The mythology that has been built around higher education is that the education boom can't die. Demand will always be increasing for higher education, because those with college degrees make umpteenth times as much over a life time with a college degree than those with only a high school degree. Those who don't go to college take themselves out of lucrative careers in medicine and law. Education prices have been growing faster than inflation for decades. They can't fall. And no education lending bubble has burst and no education lending bubble exists which will burst.

Of course, this too is false. The most likely cause of the higher ed collapse will be online education. Right now, due to physical constraints, there are only so many seats for students an institution can have. But with online education, a university simply has to hire some non-tenured instructors with bargain basement salaries, some additional tech support, and presto, you can multiply the size of your student body. Now some express concern that online education is not as good as in-class instruction in terms of student learning. That's a legitimate question to be concerned about if you care about student learning, but it really doesn't matter at the end of the day because education is not the primary issue of research institutions. Higher education institutions don't care about learning, they care about delivering it at the cheapest price possible, while it still being considered education. Research institutions have been doing this for decades in undergraduate education, and unfortunately this doesn't seem to be likely to change anytime soon given the financial incentives of the system.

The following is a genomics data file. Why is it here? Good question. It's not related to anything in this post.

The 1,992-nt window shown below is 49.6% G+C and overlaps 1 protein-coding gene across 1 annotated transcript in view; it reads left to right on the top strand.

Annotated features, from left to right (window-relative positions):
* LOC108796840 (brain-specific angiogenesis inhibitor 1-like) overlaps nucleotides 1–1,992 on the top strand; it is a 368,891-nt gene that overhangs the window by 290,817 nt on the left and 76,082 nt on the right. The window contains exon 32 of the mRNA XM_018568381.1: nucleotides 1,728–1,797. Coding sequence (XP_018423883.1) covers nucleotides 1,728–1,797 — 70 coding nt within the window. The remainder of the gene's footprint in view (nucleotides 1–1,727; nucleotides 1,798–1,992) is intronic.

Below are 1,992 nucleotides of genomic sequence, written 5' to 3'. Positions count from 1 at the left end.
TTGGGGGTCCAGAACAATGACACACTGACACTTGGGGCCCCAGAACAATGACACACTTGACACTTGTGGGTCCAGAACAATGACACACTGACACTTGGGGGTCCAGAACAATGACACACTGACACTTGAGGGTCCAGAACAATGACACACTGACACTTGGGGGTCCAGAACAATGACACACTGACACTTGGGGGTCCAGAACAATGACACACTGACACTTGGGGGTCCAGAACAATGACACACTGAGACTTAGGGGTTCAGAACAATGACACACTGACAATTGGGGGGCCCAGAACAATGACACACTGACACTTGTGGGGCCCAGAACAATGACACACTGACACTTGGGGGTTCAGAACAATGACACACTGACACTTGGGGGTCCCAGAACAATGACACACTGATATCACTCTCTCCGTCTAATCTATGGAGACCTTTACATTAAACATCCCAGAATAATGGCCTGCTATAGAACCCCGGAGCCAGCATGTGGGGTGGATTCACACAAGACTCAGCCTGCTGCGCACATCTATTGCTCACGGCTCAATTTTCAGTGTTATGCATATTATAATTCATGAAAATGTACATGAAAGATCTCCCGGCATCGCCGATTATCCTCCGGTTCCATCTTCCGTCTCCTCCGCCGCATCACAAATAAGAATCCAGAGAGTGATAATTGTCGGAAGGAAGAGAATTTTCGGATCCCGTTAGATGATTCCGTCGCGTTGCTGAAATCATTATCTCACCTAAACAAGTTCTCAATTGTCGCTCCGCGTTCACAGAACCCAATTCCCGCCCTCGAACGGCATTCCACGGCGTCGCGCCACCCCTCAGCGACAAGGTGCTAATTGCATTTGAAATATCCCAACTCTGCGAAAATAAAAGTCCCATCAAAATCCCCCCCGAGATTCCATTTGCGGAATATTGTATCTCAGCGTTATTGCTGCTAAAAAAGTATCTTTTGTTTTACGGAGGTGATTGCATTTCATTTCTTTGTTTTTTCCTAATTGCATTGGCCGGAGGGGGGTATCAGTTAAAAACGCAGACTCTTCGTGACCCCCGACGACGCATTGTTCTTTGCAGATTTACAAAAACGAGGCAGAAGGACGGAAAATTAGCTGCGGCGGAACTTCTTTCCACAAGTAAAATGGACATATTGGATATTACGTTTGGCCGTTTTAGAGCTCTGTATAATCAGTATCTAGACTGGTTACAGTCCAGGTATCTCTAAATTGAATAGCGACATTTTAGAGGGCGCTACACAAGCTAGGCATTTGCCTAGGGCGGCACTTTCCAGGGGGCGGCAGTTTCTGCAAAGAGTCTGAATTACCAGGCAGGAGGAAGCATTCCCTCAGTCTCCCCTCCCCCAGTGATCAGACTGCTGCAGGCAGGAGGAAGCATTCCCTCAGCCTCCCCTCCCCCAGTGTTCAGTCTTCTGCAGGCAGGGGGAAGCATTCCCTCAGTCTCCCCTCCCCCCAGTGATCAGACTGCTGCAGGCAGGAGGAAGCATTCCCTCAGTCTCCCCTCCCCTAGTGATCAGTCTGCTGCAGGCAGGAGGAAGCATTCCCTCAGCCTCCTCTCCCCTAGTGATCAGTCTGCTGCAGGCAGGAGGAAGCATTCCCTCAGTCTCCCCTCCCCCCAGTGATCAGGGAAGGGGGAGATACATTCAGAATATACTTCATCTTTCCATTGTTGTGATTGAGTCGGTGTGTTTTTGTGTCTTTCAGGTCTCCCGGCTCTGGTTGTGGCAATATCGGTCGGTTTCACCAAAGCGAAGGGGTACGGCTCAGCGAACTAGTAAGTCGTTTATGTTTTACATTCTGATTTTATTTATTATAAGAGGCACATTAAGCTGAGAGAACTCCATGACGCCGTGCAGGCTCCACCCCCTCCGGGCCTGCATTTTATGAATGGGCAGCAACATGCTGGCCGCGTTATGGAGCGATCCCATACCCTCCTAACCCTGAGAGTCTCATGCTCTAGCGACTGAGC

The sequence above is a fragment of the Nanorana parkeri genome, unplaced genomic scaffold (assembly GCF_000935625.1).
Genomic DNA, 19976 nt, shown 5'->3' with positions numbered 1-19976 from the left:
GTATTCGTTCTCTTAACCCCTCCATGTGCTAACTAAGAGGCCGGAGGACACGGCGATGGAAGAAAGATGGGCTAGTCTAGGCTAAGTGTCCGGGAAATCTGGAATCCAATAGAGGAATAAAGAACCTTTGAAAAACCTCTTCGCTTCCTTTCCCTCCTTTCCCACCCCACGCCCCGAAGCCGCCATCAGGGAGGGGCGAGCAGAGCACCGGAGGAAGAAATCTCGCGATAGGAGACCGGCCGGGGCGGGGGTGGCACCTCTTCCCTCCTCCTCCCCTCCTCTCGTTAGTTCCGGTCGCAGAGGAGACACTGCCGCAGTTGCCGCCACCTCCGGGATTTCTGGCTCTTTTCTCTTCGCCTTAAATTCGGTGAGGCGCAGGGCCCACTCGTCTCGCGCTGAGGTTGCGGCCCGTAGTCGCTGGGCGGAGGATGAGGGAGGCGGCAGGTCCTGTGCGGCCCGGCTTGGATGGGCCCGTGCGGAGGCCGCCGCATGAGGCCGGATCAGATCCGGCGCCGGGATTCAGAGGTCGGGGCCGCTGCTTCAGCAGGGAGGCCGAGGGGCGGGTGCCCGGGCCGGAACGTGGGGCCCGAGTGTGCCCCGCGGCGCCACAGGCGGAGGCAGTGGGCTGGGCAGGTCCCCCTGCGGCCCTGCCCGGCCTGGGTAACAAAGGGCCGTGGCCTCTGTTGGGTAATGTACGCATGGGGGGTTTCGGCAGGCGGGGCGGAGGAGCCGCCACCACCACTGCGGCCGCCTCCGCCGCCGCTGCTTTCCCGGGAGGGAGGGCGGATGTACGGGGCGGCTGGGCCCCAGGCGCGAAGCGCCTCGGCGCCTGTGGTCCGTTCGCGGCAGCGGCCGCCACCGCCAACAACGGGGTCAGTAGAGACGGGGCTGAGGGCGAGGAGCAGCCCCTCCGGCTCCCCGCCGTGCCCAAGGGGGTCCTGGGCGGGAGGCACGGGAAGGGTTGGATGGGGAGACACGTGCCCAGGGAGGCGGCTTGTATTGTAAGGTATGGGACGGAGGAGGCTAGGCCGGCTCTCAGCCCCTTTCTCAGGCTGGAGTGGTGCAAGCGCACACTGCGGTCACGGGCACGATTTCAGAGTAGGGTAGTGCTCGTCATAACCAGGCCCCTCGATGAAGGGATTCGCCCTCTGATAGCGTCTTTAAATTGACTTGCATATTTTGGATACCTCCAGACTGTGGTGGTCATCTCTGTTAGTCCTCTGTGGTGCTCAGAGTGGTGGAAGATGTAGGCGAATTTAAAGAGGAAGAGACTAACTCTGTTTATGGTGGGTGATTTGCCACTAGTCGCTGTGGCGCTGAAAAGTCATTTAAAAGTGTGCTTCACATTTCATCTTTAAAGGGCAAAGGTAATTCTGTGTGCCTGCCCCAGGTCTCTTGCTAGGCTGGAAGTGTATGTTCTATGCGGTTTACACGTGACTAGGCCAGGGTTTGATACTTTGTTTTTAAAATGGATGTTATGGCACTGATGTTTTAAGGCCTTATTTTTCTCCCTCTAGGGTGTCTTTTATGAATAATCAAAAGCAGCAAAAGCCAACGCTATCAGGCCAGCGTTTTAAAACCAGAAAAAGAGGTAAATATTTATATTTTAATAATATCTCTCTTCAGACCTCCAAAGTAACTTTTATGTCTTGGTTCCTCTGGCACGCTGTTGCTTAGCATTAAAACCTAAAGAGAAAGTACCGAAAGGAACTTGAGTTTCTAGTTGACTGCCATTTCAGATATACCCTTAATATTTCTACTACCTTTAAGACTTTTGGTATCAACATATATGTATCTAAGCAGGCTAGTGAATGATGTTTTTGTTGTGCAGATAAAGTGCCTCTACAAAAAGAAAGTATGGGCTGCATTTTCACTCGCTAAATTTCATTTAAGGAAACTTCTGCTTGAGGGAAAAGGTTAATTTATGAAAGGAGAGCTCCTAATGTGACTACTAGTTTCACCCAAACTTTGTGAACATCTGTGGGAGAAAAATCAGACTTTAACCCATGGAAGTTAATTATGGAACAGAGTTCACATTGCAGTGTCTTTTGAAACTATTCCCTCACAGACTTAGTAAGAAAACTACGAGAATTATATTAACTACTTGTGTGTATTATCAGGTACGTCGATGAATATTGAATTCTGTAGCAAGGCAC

In any case, online education will be a boon for the Harvards and Georgia Techs of the world. But it will be a death blow for research institutions that lack the financial resources of a Harvard. Why? Well consider this. Suppose you got accepted to Harvard's online undergrad degree program and to John Hopkins' on-campus undergrad degree program, which would you choose? Many would pick Harvard's online program despite John Hopkins status as one of the premiere research institutions in the world. This is not purely hypothetical. A few years ago, there was an article in the New York Times that chronicled how many undergrads were turning down admissions offers from John Hopkins and other schools to get a degree from Harvard's Extension program.

What will happen is that people who are currently attending on-campus degree programs at less well funded universities will start joining online degree programs at better funded universities. But this implies that the least well funded universities will have no students. But these universities have based their budgeting on the assumption that money coming from undergrads will keep growing at 9% per year. With the students gone, these schools will not be able to pay the bills they have accrued over the years. And they will go under or will be transformed into institutions that would be unrecognizable from what they are today.